As acting head of chemistry at the Ann Arbor labs, Dr. Sliskovic earned far above the $112,000 a year paid to the average chemist of his experience level. Dr. Sliskovic says he will receive severance pay for between 18 months and two years. With two children in college and another in high school, he says, two years is the longest he could afford to forgo a paycheck.
Dr. Sliskovic has already repainted the family kitchen and living room. Now he is festooning the house and yard with holiday lights. Worried about their financial future, his wife, Cindy, took a second part-time job at the barn where they keep their horses. The irony that the drug her husband helped discover will bring in nearly $13 billion for Pfizer this year hasn’t been lost on her. As a staff scientist, Dr. Sliskovic earned no bonus or royalties for his work on Lipitor.
What will the industry do now to escape the new squeeze? The move is into biotechnology, where products are created not by chemists in test tubes but in live cells, where they don’t yet face competition from generics. Companies are currently charging over $50,000 annually for a cancer drug, and $200,000 a year for one which fights another disease, because competition from generics hasn’t arrived, and it won’t come until Congress creates a way to regulate them.
“For all our amazing advances in the last 50 years, we are still working with the tools of the first pharmaceutical revolution…using advanced chemistry to treat disease symptoms,” Mr. Taurel of Lilly said in a 2003 speech.
The future, many believe, lies in biotechnology. Unlike traditional, chemistry-based drug development, biotechnology uses biological tools to create entire proteins, often similar to those that occur in the human body. This approach has yielded successful drugs to treat diseases such as anemia, cancer and rheumatoid arthritis.
Biotech drugs are especially appealing because they face no competition from generics: No regulatory pathway yet exists in the U.S. for bringing to market generic biotech drugs. So until Congress creates such a pathway, no generic threat will exist to the $4,400 a month that Genentech Inc. charges for its cancer drug Avastin, or the $200,000 a year that Genzyme Corp. gets for Cerezyme to treat Gaucher disease. And biotechnology products tend to target specialized areas of medicine that don’t require mass advertising or armies of salespeople.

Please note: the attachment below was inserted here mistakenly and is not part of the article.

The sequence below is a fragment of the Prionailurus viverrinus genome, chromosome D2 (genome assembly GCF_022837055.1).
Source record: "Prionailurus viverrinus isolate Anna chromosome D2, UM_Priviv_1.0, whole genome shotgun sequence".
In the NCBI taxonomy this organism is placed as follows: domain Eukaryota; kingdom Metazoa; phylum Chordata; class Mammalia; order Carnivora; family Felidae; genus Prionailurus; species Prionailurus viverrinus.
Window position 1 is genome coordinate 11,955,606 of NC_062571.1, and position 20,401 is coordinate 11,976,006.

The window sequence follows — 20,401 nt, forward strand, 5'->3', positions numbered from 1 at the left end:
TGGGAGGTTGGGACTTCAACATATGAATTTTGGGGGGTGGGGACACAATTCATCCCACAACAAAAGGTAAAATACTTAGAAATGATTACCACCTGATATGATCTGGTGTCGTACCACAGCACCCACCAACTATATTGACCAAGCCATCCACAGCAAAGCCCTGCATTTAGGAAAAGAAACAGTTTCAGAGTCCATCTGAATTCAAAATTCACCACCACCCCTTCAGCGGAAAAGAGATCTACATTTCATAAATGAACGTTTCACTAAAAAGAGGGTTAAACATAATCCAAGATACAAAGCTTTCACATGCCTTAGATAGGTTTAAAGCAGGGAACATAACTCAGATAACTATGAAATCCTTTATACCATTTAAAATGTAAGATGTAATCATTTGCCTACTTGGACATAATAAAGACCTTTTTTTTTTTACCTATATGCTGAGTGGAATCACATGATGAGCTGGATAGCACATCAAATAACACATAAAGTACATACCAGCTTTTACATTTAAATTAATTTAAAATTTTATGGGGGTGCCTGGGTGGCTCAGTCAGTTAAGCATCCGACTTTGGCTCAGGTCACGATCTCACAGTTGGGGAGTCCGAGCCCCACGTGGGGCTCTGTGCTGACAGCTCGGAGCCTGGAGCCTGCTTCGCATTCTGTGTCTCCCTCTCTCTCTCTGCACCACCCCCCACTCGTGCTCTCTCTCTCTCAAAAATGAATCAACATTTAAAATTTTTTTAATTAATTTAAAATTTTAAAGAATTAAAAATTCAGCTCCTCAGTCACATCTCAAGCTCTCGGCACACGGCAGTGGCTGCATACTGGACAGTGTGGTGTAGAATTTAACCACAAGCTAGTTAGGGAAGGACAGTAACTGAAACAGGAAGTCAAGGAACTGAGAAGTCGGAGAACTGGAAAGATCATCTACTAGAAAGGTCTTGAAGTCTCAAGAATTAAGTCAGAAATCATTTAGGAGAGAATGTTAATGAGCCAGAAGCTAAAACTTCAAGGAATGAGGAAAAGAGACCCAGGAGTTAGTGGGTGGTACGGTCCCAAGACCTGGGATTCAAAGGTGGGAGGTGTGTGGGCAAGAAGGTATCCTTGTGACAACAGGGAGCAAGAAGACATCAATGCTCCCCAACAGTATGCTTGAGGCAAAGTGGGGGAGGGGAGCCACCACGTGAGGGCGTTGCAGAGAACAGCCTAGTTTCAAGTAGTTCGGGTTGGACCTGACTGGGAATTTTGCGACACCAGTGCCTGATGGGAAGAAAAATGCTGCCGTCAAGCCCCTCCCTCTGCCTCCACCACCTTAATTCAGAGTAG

If you think the vast profits still being made on certain drugs are pure plunder, however, you have to remember that research costs are enormous and the pay off is uncertain. One drug lost $800 million without going anywhere:
Investors, once huge beneficiaries of drug-industry success, have moved to the sidelines. As the Dow Jones World Index rose 75% in the six years ended Nov. 29, the FTSE Global Pharmaceuticals Index fell 19.8%.
While many patients are benefiting from lower-cost generics, others are waiting in vain for relief of their suffering. “In anxiety disorder, the field has imploded in terms of drug development,” said P. Murali Doraiswamy, chief of biological psychiatry at Duke University medical school. “Ten years ago, we had eight or nine different” anxiety-disorder drugs under development, but that has now “come to a halt.”
At last month’s big American Heart Association meeting in Orlando, Fla., there were just two high-profile studies of experimental drugs on the agenda. One, for Eli Lilly’s anti-blood-clotting drug prasugrel, posted results that left some doctors and analysts questioning whether the drug would be a big seller. Lilly, however, says it is “very pleased with the trial’s outcome.”